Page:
by Michele Newbern Gillis
So many professionals work and work and work — sometimes for years without ever taking a vacation.
One local lawyer did just that until he finally had enough. Marc Mayo decided to leave his position at the MPS Group, Inc. and take an eight month sabbatical.
“I had a great experience there and had a lot of fun doing a lot of different things,” said Mayo. “I had accomplished what I thought I could accomplish there and worked an awful lot of hours, as many professionals do, so I didn’t have very much opportunity to see my family. I decided to take some time off. So, I transitioned my job to three other people and took some time off and spent it with my family.”
His first stop was Cancun, Mexico.
“It was the first vacation I had gone on without a laptop, cell phone and a meeting attached to it,” he laughed. “It was actually quite fun.”
He also was able to take his son to space camp, his daughter to look at colleges and his wife to Italy for a few weeks.
“It was the first time we had that kind of a vacation since we began having children 18 years ago,” said Mayo. “I lost about 50 pounds, got healthy again, got my batteries recharged and was able to take a number of vacations that I had given up over the years. I also put together a gala for juvenile diabetes and helped raise close to $100,000 to fund diabetes research.”
During the break, he gained a little perspective about how important it is to take time for family and fun. He has since returned to work, joining Rogers, Towers, Bailey, Jones & Gay law firm Jan. 1, mainly because of its strong family values.
“The plan is to try to spend more time with the family,” he said. “So far, my career has always operated at one speed and that is go and go fast. I really did enjoy this time off and I think one thing I liked about the culture of this firm is that there are many very hard working lawyers here. But as a firm, they place a strong value on spending time with the family and not killing yourself. It was certainly one of the more inviting things about the firm.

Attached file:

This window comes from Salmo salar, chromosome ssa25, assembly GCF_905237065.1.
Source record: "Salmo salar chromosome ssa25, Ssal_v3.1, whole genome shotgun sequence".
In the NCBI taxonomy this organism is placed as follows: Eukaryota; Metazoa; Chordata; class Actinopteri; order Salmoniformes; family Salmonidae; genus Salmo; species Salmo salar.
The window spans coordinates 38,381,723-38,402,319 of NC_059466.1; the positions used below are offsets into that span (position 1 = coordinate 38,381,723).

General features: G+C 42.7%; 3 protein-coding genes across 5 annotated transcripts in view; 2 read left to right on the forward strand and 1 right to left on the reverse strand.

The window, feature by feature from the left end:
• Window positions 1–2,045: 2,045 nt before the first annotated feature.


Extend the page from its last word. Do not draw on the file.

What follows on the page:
“I have a lot of friends who have joined this firm and are very happy here,” he said. “I just felt it was a good opportunity to go with a quality firm.”
He will run the labor and employment law department with partner Regi Young.
“I also have the flexibility here since I worked with so many different types of law with MPS Group, to work on some business transactional and contractual matters as clients see fit,” he said.
Because he was an in-house lawyer for many years, he now is in the process of rebuilding his clientele.
“I gave away all my clients six years ago to very good lawyers so they would take care of them,” he said. “Now, I am starting from a standing start so to speak and building a clientele over again. I’ll be trying to get my practice put back together again as well as working with the firm’s clients.”
He’s looking forward to his new opportunity with Rogers Towers and getting back into labor and employment law.
“It is a constantly changing area of the law where you get to come up with creative solutions that work with a particular employer,” said Mayo. “You learn how a lot of different businesses run, which is something I have always been interested in. I find it very challenging and it is a fun and exciting area of the law. It is a good combination of counseling and litigation.”
Mayo has a bachelor’s degree in American government from Georgetown University and earned his law degree at the George Mason School of Law.
After law school, he followed his wife to New Jersey and New York, working for a law firm there. Following a visit to his hometown — Jacksonville — he and his wife decided to relocate.
He joined Coffman, Coleman, Andrews & Grogan, where he spent 14 years practicing labor and employment law. He left the firm to join AccuStaff to create a legal department.
“As the general counsel I was over all of the legal functions of the company and senior vice president over human resources, legislative and governmental affairs and community affairs and I was corporate secretary of the public company,” he said.
Mayo is also president of the Juvenile Diabetes Research Foundation and takes the job to heart: his 17-year-old daughter has juvenile diabetes. He is a former president of The Jacksonville Bar Association and has been involved in several charitable organizations over the years.
“I’m a firm believer in giving back to the community,” said Mayo. “I keep busy and I try to give back to the community.”
He has been married to Anne, a homemaker, for 24 years. They have three children, Sarah, 17, Shannon, 16 and Michael, 10.
They live in San Marco and when he is not working, Mayo enjoys spending quality time with the family.
“It’s a new challenge for me,” said Mayo. “I often think your work life is divided into different chapters and I’ve had two chapters of my life that I am very proud of. This is kind of my third chapter that is involved in rebuilding a practice and helping my partners excel and reach new levels. I’m very challenge driven and goal oriented. I’m looking forward to the challenge of succeeding again at the challenge of law.”